Masters and Servants

Pierre Michon; Translated, Illustrated, and with a New Introduction by Wyatt Mason

View Inside Price: $15.00


October 22, 2013
192 pages, 5 x 7 3/4
5 b/w
ISBN: 9780300180695
PB-with Flaps


One of Pierre Michon’s most powerful works, this book imagines decisive moments in the lives of five artists of different times and places: Vincent van Gogh, Francisco Goya, Antoine Watteau, Claude Lorrain, and Lorentino, a little-remembered disciple of Piero della Francesca.


 


Michon focuses on particular moments when artist and model collide, whether that model is a person or a landscape, inner or outer. In the five separate tales he evokes the full passion of the artist’s struggle to capture the world in images even as the world resists capture. Each story is a small masterpiece that transcends national boundaries and earns its place among the essential works of world literature.


Pierre Michon is an author of high acclaim in France and Europe. He was winner of the Prix France Culture in 1984 for his first book, Small Lives, and of the 1996 Prix de la Ville de Paris for his body of work. He lives in France. Wyatt Mason, a contributing writer for the New York Times Magazine and a contributing editor at Harper's, has translated writing by Pierre Michon, Eric Chevillard, Michel de Montaigne, and Arthur Rimbaud. He teaches at Bard College.

“Michon demonstrates the independence of voice that marks a true writer. . . . His supple prose, dappled with chiaroscuro effects, is used in straight forward chronicles. But his writing can at any time lift or lower into semi-hallucinatory effects that recall Arthur Rimbaud’s assaults on conventional perception.”—Roger Shattuck, The New York Review of Books
“Michon is new to me but with Masters and Servants has become a member of that family known as the authors I admire, I trust, I want to read.”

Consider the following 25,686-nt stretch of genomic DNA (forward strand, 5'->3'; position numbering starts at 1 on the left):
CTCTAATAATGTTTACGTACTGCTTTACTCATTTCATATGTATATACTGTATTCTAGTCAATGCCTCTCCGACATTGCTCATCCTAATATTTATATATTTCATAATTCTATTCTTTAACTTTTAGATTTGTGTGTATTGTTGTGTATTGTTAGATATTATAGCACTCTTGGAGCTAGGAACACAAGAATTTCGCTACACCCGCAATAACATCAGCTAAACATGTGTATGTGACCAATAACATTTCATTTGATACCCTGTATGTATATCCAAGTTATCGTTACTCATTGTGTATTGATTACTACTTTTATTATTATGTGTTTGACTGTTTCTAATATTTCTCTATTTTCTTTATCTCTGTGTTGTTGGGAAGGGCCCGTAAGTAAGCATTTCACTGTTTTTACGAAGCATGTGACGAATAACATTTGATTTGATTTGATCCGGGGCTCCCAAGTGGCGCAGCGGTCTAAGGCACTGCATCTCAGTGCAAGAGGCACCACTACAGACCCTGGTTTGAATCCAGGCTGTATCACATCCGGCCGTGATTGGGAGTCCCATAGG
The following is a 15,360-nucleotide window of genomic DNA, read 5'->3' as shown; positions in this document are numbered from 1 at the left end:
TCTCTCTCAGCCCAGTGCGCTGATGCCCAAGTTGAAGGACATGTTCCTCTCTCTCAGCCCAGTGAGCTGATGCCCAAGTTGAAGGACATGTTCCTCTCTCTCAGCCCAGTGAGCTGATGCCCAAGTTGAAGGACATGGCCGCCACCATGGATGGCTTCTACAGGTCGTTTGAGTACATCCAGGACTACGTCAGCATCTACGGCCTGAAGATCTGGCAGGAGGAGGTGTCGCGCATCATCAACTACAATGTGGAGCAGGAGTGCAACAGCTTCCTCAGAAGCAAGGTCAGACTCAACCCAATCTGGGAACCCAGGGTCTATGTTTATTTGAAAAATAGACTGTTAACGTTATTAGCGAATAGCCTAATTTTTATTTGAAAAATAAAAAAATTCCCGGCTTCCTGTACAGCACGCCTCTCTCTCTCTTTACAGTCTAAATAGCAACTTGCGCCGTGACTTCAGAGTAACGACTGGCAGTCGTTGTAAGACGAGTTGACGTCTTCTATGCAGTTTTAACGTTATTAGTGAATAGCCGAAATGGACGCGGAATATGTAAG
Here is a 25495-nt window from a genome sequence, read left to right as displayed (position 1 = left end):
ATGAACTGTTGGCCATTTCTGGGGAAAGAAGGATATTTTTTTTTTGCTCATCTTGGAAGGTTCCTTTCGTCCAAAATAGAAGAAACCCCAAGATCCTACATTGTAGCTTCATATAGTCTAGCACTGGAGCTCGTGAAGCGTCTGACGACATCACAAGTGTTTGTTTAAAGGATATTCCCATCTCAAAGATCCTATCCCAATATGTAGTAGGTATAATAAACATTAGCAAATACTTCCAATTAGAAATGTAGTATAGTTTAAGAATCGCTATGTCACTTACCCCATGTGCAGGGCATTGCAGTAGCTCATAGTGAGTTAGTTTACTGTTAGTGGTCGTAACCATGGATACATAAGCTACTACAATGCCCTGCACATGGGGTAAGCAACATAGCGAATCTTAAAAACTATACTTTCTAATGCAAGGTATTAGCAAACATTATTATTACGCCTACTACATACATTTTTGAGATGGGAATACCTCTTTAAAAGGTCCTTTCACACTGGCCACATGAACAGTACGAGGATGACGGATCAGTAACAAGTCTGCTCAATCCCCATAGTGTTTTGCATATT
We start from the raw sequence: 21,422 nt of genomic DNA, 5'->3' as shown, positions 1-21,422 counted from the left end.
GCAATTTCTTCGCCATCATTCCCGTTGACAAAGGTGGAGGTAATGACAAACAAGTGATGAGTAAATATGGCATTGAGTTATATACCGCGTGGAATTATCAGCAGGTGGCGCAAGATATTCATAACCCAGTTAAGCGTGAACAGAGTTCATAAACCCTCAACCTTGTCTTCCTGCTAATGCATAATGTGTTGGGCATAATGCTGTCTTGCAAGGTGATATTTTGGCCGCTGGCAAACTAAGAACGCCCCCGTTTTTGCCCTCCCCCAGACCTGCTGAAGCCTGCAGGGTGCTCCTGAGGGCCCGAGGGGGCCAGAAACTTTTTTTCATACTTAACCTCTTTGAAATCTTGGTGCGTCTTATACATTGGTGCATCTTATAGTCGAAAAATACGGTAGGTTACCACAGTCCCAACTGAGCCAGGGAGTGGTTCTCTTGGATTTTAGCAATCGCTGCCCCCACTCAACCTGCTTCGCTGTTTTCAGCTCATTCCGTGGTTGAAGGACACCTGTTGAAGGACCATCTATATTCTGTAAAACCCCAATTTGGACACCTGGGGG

—Richard Howard



"From the silence of paintings Pierre Michon evokes marvels. A portrait becomes a person of such complex depth as to suggest the mentality of an era. A color becomes an idea. A painting becomes the painter, and words become painting. Most generally, in the flow of Michon's meditations and narratives, the visionary becomes actual, and the actual becomes visionary. These are critical moments to which such names as van Gogh or Goya are attached, names that suggest the poignancy and pathos of art amid the beauty and incoherence and destructive nightmare of life. Wyatt Mason’s translation is excellent in its energy and precision.”

—Leonard Michaels
“Michon is one of the best-kept secrets of modern French prose.”
—Publishers Weekly 

“Michon offers a brilliant tour de force of five pieces about art and artists: an often indescribably eloquent modern taking up where Vasari, say, might have left off."   
—Kirkus Reviews



“Reading 'The Life of Joseph Roulin' made tears well up at the end. A beautiful novella with an ancestry somewhere between Guy de Maupassant and Flaubert, and yet a wholly new kind of treatment. “

—Guy Davenport

“An incredibly special literary work in that it truly does bring art to life.”—Three Percent
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